Delta no longer offers standby for international flights except for some flights to or from certain locations in Mexico, Central America, and the Caribbean, and they also don’t permit standby for international upgrades. Complimentary international upgrades for elite SkyMiles members are also a thing of the past – you must redeem miles for international upgrades (or use a Global Upgrade if you have Diamond Medallion status).
Missed Flight Standby on Delta Air Lines
If you miss a flight because of a cancelled or delayed flight, the airline will try to confirm a seat for you on another flight. If the flights are booked, you can opt for standby instead. You will be placed on the standby list according to priority (full fare and elite status passengers before discount fare passengers, etc.). You may have to wait for more than one flight before a seat is available. Make friends with the customer service agents and ask them about the chances of securing a seat – it may be better to re-schedule your trip.
If the missed flight is your fault, ask to be placed on the standby list. You will most likely be charged a fee. Officially, you have to pay the change fee ($200 for domestic flights; $200-$450 for international flights). However, the gate or ticket agent has wide discretion to charge you a lower fee or no fee at all. If there is a good reason you missed the flight and you present your case in a compelling and believable manner, there’s a small chance you could save yourself some money.
Lame excuses like “My car broke down” and “My babysitter was late” aren’t going to cut it, either. Airline staff has heard them all and they’ll know in a heartbeat if you’re being honest with them or not. You’re probably a little stressed out at this point, but remember try to be nice to the customer service agents as this can possibly save you some money on fees and will go a LONG way toward getting you onto a flight sometime in the near future.
There may be a difference in fare between the flight you booked (and missed) and the new flight you wish to take. If so, you will have to pay this difference – there’s no getting out of that one.
Standby for Overbooked Flights:
How to Negotiate the Best Deal When You Voluntarily Give Up Your Seat
Every airline sells more tickets for each flight than actually exist on the airplane, which results on flights being overbooked. If you are on an overbooked flight, you can volunteer to standby for a later flight or even flights on a different date. Delta will compensate you for your willingness to be “bumped” in the form of Delta Dollars transportation eCredits, which can be used toward the purchase of another Delta airline ticket to the destination of your choice, or for other travel-related services.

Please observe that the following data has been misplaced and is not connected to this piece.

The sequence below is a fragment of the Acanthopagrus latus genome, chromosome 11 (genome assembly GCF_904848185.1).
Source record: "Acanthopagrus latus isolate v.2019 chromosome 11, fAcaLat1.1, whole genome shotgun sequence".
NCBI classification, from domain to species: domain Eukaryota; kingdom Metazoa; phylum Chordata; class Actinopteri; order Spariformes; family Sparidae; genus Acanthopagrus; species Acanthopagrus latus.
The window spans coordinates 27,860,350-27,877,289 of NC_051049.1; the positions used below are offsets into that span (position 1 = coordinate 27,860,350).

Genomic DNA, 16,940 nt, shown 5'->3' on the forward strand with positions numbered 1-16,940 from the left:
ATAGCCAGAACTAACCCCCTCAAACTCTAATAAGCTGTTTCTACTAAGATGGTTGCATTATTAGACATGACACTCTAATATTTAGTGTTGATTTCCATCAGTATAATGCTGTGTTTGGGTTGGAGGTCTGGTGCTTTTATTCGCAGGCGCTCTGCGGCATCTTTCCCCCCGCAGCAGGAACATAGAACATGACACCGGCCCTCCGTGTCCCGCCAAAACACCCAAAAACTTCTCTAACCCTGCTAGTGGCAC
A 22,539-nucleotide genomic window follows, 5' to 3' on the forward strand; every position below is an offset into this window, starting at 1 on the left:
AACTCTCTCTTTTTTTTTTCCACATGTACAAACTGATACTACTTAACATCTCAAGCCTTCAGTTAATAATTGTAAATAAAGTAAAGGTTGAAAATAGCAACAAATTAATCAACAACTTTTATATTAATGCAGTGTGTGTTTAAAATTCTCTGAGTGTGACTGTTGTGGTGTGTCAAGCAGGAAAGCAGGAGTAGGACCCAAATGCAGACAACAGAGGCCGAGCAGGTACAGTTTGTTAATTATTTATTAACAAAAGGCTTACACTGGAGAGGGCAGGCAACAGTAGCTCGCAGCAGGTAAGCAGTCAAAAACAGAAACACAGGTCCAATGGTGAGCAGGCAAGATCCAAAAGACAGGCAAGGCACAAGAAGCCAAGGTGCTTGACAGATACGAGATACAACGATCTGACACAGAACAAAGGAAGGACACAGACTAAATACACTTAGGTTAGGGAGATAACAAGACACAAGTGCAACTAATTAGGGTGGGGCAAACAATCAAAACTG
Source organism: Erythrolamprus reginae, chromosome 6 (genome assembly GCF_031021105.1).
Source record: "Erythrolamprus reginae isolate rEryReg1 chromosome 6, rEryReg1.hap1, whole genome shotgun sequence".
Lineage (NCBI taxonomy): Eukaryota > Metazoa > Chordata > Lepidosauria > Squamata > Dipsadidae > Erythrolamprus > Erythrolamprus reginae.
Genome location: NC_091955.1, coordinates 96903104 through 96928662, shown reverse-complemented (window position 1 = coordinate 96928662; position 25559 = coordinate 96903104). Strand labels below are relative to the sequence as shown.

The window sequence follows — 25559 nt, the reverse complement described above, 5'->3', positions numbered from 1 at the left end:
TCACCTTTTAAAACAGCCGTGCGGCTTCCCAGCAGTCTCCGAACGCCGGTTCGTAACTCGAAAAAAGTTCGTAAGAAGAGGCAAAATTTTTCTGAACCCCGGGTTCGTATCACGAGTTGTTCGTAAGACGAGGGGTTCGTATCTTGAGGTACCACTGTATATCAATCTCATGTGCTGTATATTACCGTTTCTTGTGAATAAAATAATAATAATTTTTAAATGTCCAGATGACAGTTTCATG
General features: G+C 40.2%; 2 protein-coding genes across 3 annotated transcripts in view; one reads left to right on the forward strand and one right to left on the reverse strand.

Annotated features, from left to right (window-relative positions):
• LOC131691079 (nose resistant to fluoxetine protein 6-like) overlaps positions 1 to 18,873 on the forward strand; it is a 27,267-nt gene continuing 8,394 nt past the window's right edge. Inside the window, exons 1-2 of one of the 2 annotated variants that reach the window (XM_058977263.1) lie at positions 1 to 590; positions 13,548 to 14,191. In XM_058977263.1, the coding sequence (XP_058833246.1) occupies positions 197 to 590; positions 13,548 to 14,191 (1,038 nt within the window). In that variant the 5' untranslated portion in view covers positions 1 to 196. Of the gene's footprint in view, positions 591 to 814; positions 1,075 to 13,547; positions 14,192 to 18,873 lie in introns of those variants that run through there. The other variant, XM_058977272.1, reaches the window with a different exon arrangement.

By volunteering to give up your seat on the flight you booked and paid for, you are doing Delta a favor. This is your chance to negotiate for as many Delta Dollars as you can, or even a free upgrade on a later flight or a flight on a different date. Don’t be bashful about asking for what you want, and what you think the extra seat is worth to Delta, but don’t be overbearing or rude, either, because that’s a good way to wind up with nothing at all.
When negotiating with airline staff for compensation for giving up your seat and standing by for a later flight, politely but firmly emphasize that the situation represents an inconvenience to you and a disruption to your travel plans, and you deserve to be adequately compensated in return.
Your negotiating power depends largely on how many volunteers there are – if there are a quite a few, don’t expect to get as much in return for giving up your seat. If you’re the only one and Delta really needs the seat, it’s possible to really make the situation pay off.
If there are not enough volunteers, Delta will deny boarding (“bump”) passengers, beginning with all non-revenue producing passengers, then continuing through fare classes T, U, V, X; followed by H, K, L, Q, S; then Y,B,M fares. Passengers with elite status and regular SkyMiles members have priority over non-member passengers.
In this case, you may be placed on involuntary standby as Delta tries to book you onto the next available flight to your destination, whether flights on Delta or on another carrier with which they have an agreement.